More to explore, more to study.
Since landing on the red planet in August 2012, NASA's Curiosity Rover has spent its time exploring the Martian terrain, taking over 180,000 images and collecting and analyzing samples of the environment that perhaps once held water.
On Oct. 1, NASA gave Curiosity a 2-year mission extension. So what's next for the rover? Moving upward.
"We continue to reach higher and younger layers on Mount Sharp," said Curiosity Project Scientist Ashwin Vasavada, of NASA's Jet Propulsion Laboratory in Pasadena, California. "Even after four years of exploring near and on the mountain, it still has the potential to completely surprise us."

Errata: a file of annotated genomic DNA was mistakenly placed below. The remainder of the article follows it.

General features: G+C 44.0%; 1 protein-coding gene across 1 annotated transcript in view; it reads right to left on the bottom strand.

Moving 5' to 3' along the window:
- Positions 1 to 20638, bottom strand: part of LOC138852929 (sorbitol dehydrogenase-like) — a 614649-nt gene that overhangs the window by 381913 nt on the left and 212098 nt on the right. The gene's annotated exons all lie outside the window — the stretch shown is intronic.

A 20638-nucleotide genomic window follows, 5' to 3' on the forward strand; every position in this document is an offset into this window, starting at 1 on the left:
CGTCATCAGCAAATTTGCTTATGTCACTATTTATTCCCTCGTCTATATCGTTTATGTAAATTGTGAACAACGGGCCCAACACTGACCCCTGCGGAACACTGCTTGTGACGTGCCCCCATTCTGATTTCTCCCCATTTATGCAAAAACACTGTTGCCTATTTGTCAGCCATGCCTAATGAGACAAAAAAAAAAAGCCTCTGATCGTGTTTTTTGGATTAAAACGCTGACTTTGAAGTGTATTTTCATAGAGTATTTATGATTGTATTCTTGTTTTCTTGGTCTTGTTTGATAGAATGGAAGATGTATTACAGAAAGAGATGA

Check out Curiosity's view of Mars with the 360-degree video below:
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